Last modified on 22 April 2015, at 11:21

fides

See also: Fides

LatinEdit

Etymology 1Edit

From Proto-Indo-European *bʰidʰ-, zero-grade of Proto-Indo-European *bʰeydʰ- (to command, to persuade, to trust). Cognate to Latin fīdō (I trust) and Proto-Germanic *bīdaną.

NounEdit

fidēs f (genitive fideī); fifth declension

  1. faith, belief
  2. reliance
  3. confidence, trust
InflectionEdit

Fifth declension.

Number Singular Plural
nominative fidēs fidēs
genitive fideī fidērum
dative fideī fidēbus
accusative fidem fidēs
ablative fidē fidēbus
vocative fidēs fidēs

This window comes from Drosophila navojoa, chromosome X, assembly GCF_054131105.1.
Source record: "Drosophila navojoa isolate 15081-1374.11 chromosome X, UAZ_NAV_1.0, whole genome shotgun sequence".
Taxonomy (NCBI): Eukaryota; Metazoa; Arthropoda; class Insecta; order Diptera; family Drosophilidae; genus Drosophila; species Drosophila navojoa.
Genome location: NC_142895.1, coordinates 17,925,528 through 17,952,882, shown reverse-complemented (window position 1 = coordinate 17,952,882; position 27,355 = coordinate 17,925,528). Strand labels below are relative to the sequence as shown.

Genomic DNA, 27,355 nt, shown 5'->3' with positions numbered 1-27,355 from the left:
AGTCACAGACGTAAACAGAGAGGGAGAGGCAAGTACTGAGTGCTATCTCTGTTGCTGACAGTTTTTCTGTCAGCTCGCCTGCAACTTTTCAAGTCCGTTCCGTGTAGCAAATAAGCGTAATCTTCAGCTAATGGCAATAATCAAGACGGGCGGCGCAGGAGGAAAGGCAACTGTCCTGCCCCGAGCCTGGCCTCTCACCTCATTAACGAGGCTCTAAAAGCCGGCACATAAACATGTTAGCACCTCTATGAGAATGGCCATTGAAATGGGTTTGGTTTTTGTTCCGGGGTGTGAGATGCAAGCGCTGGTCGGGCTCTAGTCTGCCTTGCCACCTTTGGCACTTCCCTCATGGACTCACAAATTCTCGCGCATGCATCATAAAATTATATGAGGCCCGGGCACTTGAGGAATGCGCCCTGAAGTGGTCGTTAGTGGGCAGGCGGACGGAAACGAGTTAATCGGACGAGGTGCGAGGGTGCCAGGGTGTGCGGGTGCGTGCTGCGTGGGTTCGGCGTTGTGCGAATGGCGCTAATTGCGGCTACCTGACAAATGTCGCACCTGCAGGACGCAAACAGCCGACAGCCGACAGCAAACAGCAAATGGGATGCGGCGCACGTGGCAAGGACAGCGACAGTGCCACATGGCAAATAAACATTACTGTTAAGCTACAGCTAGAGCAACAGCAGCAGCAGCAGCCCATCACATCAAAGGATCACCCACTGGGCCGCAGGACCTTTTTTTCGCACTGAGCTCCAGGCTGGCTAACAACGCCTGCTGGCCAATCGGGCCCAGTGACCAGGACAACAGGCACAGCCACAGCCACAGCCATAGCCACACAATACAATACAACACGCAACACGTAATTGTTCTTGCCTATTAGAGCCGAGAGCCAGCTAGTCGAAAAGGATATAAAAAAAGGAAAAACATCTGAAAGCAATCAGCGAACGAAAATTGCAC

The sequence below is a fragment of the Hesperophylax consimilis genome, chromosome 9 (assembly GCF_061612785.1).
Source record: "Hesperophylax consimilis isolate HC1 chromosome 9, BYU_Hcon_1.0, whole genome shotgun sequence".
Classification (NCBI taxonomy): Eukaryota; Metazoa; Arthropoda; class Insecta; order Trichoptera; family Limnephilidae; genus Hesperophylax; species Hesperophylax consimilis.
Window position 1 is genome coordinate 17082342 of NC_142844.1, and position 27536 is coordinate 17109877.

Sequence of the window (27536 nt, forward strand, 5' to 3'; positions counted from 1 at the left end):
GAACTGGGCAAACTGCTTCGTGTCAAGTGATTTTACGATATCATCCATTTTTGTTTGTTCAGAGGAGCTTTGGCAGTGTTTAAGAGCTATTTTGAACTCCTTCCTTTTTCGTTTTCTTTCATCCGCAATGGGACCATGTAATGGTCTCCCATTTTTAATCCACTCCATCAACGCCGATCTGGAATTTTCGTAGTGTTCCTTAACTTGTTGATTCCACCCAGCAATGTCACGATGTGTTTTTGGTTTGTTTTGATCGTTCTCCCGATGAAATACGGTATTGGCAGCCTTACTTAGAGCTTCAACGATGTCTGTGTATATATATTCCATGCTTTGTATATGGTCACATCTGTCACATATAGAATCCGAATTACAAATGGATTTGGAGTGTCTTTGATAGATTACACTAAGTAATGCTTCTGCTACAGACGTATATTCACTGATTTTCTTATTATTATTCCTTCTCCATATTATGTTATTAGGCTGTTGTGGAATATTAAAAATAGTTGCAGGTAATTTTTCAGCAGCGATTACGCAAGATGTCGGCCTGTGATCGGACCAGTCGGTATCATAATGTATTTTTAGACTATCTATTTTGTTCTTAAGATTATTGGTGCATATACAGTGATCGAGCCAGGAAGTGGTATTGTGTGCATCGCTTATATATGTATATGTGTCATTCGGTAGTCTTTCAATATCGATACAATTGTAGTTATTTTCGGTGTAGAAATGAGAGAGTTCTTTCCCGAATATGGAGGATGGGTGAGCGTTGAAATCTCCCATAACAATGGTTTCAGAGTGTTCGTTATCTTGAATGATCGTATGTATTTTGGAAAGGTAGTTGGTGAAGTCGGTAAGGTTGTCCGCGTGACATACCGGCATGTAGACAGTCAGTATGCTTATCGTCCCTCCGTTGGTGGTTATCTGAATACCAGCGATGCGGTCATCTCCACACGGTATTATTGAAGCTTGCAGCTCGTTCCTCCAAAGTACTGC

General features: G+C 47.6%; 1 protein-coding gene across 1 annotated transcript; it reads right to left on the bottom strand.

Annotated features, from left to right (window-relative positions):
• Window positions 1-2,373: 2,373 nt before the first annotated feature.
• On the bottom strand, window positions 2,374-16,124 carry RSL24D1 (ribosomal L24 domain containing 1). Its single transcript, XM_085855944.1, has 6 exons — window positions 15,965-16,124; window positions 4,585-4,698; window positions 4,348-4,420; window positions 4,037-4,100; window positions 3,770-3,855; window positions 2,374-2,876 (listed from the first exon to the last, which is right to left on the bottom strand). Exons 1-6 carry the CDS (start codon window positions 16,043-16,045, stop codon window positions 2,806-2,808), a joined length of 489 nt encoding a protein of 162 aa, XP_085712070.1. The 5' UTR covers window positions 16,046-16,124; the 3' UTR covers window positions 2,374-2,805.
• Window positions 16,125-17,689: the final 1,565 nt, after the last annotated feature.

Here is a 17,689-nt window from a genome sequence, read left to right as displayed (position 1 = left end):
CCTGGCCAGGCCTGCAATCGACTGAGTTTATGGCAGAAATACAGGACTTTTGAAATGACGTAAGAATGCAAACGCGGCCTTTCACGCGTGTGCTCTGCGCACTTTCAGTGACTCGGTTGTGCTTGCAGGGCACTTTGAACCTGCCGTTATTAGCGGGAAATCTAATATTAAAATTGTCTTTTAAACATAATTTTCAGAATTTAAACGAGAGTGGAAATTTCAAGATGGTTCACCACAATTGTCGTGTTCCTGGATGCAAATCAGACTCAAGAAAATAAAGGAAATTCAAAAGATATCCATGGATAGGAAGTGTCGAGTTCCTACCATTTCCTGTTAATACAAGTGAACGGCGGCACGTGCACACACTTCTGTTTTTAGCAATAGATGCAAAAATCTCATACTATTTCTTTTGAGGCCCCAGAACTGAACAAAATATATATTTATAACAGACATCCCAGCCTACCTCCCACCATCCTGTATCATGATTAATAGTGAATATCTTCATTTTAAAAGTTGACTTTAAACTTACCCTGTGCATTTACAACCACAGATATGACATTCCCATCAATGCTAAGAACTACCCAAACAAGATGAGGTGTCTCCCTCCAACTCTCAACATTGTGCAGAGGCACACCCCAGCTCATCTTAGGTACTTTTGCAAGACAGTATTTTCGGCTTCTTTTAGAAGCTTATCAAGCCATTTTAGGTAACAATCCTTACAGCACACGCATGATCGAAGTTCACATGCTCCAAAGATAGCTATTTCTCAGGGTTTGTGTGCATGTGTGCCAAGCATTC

Related termsEdit
Derived termsEdit
DescendantsEdit

Etymology 2Edit

From Ancient Greek σφίδη (sphídē).

NounEdit

fidēs f (genitive fidis); third declension

  1. chord
  2. the gut-string of a musical instrument
  3. (in the plural) lyre, lute, harp (by extension)

Usage notesEdit

Usually encountered in the plural.

DeclensionEdit

Third declension.

Number Singular Plural
nominative fidēs fidēs
genitive fidis fidum
dative fidī fidibus
accusative fidem fidēs
ablative fide fidibus
vocative fidēs fidēs

Derived termsEdit

Etymology 3Edit

Inflection of fīdō (I trust).

VerbEdit

fīdēs

  1. second-person singular future active indicative of fīdō

ReferencesEdit

  • fides1” in Charlton T. Lewis & Charles Short, A Latin Dictionary, Oxford: Clarendon Press, 1879.
  • fides2” in Charlton T. Lewis & Charles Short, A Latin Dictionary, Oxford: Clarendon Press, 1879.

VolapükEdit

NounEdit

fides

  1. dative plural of fid